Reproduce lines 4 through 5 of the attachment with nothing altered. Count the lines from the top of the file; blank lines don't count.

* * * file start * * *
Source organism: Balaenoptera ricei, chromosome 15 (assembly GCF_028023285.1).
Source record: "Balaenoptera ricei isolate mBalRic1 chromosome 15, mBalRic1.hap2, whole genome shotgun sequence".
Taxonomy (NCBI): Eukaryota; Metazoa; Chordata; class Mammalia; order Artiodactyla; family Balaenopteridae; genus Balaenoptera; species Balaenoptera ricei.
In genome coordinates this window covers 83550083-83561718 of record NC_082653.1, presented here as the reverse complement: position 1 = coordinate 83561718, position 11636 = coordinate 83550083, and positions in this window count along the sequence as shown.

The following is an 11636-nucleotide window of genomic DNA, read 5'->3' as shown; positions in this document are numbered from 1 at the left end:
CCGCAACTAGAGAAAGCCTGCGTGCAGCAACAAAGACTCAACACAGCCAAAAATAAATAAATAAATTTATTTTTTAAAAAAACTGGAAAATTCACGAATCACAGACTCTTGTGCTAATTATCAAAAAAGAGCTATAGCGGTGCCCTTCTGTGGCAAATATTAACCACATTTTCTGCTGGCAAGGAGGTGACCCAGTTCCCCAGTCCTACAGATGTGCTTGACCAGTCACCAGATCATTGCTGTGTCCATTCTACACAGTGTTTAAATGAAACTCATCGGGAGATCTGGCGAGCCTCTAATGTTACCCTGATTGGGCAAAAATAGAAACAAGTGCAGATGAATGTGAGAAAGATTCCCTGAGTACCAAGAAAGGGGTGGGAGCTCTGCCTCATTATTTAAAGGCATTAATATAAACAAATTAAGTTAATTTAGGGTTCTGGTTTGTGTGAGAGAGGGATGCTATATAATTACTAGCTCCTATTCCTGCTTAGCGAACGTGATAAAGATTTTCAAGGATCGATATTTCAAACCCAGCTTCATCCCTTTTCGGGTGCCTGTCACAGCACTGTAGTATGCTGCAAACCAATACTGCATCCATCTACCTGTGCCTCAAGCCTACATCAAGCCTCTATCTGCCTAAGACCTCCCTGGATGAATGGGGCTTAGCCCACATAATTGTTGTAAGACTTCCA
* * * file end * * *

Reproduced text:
In genome coordinates this window covers 83550083-83561718 of record NC_082653.1, presented here as the reverse complement: position 1 = coordinate 83561718, position 11636 = coordinate 83550083, and positions in this window count along the sequence as shown.

The following is an 11636-nucleotide window of genomic DNA, read 5'->3' as shown; positions in this document are numbered from 1 at the left end: